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My ‘‘Hillside Hospital’’ opinion piece in 2017 anticipated the parking, congestion, and other problems of the proposed not-big-enough CBD hospital site, which has been most expensively bought without doing due diligence, and without checking that ground conditions were suitable for the originally proposed large hospital.
Last year I confronted Hospital Steering Group chairman Pete Hodgson face-to-face at the Farmers’ Market and asked again ‘‘What parking provision was planned for the new hospital site’’?
He replied that they ‘‘hoped to build 350 underground car parks’’, but subsequent confirmation of swampy ground conditions has made even this small number of parks unworkable. Hundreds of car parks have already been lost demolishing the space that is insufficient for a modern hospital design, on poor ground that requires exceptionally expensive deep foundations.
When senior nurse Karen Anderson asked SDHB CEO Chris Fleming a similar parking question at a concerned nurses’ meeting, Fleming replied that ‘‘by the time the hospital is built cars will be self-drive so extra parking won’t be needed’’. To me this suggests severe delusions, decades till planned completion, or both.
After five years of dodging parking questions, officials from the DCC and DHB to Transport Minister Michael Woods and Health Minister Andrew Little are still passing the buck, despite the recent lessons at Christchurch Hospital, where an extra 1000-space car park is urgently being built entirely over-budget because of similar car park planning incompetence.
DCC councillor Jim O’Malley this week said ‘‘it doesn’t make sense to build a hospital of this size and make no proper provision for ... parking’’ yet the previous week O’Malley promoted and voted for the DCC 10-year Plan Transportation $53 million spend that excluded even one new car park space.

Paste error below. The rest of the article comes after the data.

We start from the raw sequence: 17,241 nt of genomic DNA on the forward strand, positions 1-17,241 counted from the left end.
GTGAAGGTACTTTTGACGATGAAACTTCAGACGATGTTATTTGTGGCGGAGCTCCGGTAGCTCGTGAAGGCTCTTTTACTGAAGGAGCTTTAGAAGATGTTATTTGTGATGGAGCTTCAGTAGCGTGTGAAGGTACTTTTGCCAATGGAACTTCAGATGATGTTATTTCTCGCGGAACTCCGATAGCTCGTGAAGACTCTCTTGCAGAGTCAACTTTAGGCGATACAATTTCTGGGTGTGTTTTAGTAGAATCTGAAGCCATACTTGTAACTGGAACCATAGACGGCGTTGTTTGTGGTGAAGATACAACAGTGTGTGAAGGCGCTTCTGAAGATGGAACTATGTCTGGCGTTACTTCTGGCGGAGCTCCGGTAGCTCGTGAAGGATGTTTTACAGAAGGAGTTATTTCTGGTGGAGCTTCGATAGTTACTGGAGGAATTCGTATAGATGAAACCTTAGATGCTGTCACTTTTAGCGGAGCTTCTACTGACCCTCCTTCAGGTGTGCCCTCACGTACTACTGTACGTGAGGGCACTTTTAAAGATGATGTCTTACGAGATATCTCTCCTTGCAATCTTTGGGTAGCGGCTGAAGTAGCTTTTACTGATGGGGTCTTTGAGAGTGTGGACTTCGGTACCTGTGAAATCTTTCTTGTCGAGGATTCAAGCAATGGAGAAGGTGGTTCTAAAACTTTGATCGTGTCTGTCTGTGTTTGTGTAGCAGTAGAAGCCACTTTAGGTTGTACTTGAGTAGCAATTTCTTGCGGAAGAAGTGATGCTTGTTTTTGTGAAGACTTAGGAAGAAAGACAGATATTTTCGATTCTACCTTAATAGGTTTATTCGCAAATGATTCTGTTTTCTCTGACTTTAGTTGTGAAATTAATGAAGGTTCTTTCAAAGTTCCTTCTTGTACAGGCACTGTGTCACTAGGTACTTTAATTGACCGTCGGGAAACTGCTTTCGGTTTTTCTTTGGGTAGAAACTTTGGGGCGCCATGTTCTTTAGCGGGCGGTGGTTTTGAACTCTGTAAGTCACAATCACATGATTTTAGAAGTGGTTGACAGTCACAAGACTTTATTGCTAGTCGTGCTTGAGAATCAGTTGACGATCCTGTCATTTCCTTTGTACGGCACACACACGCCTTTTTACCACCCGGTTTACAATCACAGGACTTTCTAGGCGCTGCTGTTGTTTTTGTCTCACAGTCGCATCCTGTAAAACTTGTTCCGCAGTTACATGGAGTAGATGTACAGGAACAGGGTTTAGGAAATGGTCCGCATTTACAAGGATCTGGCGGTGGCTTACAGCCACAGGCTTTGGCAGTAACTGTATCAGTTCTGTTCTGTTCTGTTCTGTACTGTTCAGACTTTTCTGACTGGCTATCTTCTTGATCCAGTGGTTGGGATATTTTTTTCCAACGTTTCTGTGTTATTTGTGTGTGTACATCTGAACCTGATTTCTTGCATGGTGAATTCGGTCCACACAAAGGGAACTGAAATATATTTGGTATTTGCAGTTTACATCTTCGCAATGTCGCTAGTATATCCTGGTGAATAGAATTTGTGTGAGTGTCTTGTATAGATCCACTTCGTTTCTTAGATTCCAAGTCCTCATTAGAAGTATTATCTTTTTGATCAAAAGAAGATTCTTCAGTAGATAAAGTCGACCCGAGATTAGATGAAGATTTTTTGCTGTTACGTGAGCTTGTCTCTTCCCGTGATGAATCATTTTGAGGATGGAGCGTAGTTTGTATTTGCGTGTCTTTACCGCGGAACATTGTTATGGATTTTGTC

The new hospital site is now given as a reason to divert, slow and two-way the one-way street system, with the claim that a major hospital cannot open out on to a one-way street for safety reasons.
Current plans to re-route north/south one-way traffic away from the new hospital across the rail-lines to loop around a Harbourside detour will ensure more delays and compounding congestion, especially at rail-crossing pinch-points and connections back on to arterial routes.
My suggestion for making the best of this new hospital mess comes at a cost that could have been avoided with almost any other site: Hillside, Oval, or Wakari.
Moving positively forward, we should move the failed ‘‘separated’’ cycleway off the one-way system and have a rideable cycleway run through the Gardens, the campus, and a 20kmh shared-space Leith Street instead, as sensibly proposed by others over the last decade.
We should then restore and upgrade the one-way system to a proper synchronised arterial route with a 60kmh speed limit along continuous three lanes each way, like the section that already flows easily from the Chinese Garden to the Oval.
Then we build a massive multi-story car park above the current Countdown car park with Hospital entrances at the second-story level, bridging over the one-way three lanes flowing north.
This would allow for safe pedestrian access to the hospital for all staff, patients, and visitors from closely adjacent easy parking, much like any major overseas airport.
Cyclists would have a safer calm two-way cycleway away from heavy traffic vehicles and the faster north/south traffic flows.
Our population, which is expected to increase by 10,000 people over the next seven years, will not only have safe and easy hospital access with significantly increased central city parking, but a much quicker uncongested route connecting North and South Dunedin which will also function as an effective by-pass.
Apart from the car park cost, changed hospital access and Leith St cycleway, this proposal would not require major building costs, demolition, or earthworks, and would optimise the more natural traffic corridors we already have.
History shows that new technology is what drives real social change, not activism or ideology. Current DCC leadership two-wheels-good, four-wheels-bad ideology is draining Dunedin’s development and choking our central city.
The new technology of much more efficient and eventually self-drive cars will see the end of Victorian modes of passenger transport, the tram, the train, and finally the blundering bus. They will all disappear because they can never cure the first-mile-last-mile problem, and because new efficient car and electric vehicle technology is already increasing our mobility at much less cost.
We should dump the latest $53 million of useless DCC transportation pet projects and instead invest in a better one-way, better hospital access, and better car parking that we actually need.